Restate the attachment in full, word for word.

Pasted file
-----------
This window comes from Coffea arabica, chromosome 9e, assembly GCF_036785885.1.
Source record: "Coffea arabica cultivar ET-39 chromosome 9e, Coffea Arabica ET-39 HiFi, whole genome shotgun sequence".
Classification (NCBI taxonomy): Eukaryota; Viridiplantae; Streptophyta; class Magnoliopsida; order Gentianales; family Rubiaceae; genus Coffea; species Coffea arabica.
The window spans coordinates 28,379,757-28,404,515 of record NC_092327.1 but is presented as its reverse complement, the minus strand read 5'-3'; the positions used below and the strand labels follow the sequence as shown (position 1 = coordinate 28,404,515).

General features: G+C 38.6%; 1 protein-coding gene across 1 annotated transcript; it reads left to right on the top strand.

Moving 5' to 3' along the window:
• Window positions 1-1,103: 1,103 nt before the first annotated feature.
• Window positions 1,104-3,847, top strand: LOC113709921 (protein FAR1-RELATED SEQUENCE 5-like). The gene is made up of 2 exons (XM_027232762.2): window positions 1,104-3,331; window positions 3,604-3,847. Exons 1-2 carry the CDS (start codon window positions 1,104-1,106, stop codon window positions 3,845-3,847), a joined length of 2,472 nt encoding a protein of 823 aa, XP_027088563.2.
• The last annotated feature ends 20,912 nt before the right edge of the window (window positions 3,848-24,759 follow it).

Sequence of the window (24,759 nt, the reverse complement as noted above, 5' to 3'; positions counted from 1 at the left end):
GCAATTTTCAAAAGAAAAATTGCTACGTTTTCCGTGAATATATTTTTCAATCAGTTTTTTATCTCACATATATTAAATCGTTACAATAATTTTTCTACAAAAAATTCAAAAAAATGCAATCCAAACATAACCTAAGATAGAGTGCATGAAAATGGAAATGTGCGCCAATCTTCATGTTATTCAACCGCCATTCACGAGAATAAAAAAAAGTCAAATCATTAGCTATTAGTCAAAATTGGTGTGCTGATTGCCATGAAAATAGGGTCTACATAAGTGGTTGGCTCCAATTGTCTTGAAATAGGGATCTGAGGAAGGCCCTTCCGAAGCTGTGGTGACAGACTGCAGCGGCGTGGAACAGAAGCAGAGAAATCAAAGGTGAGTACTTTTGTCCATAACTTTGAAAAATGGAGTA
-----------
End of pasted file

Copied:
This window comes from Coffea arabica, chromosome 9e, assembly GCF_036785885.1.
Source record: "Coffea arabica cultivar ET-39 chromosome 9e, Coffea Arabica ET-39 HiFi, whole genome shotgun sequence".
Classification (NCBI taxonomy): Eukaryota; Viridiplantae; Streptophyta; class Magnoliopsida; order Gentianales; family Rubiaceae; genus Coffea; species Coffea arabica.
The window spans coordinates 28,379,757-28,404,515 of record NC_092327.1 but is presented as its reverse complement, the minus strand read 5'-3'; the positions used below and the strand labels follow the sequence as shown (position 1 = coordinate 28,404,515).

General features: G+C 38.6%; 1 protein-coding gene across 1 annotated transcript; it reads left to right on the top strand.

Moving 5' to 3' along the window:
• Window positions 1-1,103: 1,103 nt before the first annotated feature.
• Window positions 1,104-3,847, top strand: LOC113709921 (protein FAR1-RELATED SEQUENCE 5-like). The gene is made up of 2 exons (XM_027232762.2): window positions 1,104-3,331; window positions 3,604-3,847. Exons 1-2 carry the CDS (start codon window positions 1,104-1,106, stop codon window positions 3,845-3,847), a joined length of 2,472 nt encoding a protein of 823 aa, XP_027088563.2.
• The last annotated feature ends 20,912 nt before the right edge of the window (window positions 3,848-24,759 follow it).

Sequence of the window (24,759 nt, the reverse complement as noted above, 5' to 3'; positions counted from 1 at the left end):
GCAATTTTCAAAAGAAAAATTGCTACGTTTTCCGTGAATATATTTTTCAATCAGTTTTTTATCTCACATATATTAAATCGTTACAATAATTTTTCTACAAAAAATTCAAAAAAATGCAATCCAAACATAACCTAAGATAGAGTGCATGAAAATGGAAATGTGCGCCAATCTTCATGTTATTCAACCGCCATTCACGAGAATAAAAAAAAGTCAAATCATTAGCTATTAGTCAAAATTGGTGTGCTGATTGCCATGAAAATAGGGTCTACATAAGTGGTTGGCTCCAATTGTCTTGAAATAGGGATCTGAGGAAGGCCCTTCCGAAGCTGTGGTGACAGACTGCAGCGGCGTGGAACAGAAGCAGAGAAATCAAAGGTGAGTACTTTTGTCCATAACTTTGAAAAATGGAGTA